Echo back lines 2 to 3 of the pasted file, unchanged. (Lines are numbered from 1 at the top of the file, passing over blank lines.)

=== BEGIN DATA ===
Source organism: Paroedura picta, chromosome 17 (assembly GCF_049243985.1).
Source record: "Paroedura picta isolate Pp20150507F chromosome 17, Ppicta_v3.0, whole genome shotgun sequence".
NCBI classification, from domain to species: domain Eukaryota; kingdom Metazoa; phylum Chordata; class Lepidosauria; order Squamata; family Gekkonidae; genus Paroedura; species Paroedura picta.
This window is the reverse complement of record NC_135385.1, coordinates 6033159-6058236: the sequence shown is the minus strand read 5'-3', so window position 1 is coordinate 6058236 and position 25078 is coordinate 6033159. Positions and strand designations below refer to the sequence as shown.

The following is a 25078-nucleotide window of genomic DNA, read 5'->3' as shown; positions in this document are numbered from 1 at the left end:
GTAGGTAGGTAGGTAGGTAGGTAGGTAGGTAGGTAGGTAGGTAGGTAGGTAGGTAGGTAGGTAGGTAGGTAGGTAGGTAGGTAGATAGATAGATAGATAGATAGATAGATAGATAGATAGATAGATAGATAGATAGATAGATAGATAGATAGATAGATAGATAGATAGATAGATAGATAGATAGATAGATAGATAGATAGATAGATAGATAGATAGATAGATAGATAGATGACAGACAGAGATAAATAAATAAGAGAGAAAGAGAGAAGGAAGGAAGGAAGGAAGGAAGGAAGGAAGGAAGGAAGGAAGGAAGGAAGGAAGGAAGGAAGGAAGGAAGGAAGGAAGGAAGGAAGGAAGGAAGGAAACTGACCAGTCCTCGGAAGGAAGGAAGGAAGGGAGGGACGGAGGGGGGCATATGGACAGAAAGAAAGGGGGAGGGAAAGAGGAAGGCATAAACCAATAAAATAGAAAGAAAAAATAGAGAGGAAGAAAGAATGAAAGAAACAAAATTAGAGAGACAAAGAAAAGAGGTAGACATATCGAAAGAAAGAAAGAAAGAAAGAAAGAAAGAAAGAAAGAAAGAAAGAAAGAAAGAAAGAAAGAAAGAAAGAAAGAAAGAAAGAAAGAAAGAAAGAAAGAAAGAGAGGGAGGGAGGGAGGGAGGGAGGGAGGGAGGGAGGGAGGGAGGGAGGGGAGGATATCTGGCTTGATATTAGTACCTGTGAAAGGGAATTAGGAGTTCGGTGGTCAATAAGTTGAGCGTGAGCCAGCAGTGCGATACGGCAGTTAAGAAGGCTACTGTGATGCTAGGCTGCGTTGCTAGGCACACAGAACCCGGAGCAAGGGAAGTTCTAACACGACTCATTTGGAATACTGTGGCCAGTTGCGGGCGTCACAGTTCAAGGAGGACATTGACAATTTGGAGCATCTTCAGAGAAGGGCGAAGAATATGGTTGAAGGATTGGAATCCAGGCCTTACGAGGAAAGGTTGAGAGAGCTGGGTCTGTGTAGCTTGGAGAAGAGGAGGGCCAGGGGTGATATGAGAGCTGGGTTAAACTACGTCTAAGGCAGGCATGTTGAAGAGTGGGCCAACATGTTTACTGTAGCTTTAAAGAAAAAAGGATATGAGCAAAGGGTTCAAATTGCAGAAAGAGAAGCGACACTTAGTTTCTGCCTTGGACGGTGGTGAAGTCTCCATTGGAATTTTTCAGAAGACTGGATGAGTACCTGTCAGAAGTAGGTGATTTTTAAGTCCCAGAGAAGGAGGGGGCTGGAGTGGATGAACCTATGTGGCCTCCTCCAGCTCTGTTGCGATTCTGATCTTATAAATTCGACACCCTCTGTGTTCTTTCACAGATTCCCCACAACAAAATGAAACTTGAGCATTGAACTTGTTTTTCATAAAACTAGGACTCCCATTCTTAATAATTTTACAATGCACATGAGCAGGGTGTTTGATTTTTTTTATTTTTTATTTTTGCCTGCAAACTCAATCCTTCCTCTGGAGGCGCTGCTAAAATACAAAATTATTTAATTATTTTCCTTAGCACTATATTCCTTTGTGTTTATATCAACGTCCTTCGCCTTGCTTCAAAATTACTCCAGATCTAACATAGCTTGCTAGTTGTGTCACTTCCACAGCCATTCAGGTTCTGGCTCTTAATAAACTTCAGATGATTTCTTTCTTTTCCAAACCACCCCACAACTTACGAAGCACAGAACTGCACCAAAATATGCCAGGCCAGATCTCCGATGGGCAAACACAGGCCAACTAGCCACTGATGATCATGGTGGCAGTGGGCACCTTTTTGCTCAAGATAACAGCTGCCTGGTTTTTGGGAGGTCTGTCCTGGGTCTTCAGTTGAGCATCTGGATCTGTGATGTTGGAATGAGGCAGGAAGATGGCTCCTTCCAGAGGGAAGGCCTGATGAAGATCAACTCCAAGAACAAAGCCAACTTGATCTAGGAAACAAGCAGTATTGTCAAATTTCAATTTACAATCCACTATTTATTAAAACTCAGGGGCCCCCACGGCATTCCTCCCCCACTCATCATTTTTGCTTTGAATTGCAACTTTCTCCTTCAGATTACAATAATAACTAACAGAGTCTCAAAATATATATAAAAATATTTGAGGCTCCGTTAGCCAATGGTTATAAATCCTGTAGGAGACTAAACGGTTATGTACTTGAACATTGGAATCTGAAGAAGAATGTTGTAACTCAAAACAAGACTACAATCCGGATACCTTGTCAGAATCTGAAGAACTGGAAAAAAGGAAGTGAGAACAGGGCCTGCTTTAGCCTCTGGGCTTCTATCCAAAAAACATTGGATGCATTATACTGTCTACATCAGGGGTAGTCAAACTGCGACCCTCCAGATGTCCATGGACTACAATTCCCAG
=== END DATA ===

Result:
Source record: "Paroedura picta isolate Pp20150507F chromosome 17, Ppicta_v3.0, whole genome shotgun sequence".
NCBI classification, from domain to species: domain Eukaryota; kingdom Metazoa; phylum Chordata; class Lepidosauria; order Squamata; family Gekkonidae; genus Paroedura; species Paroedura picta.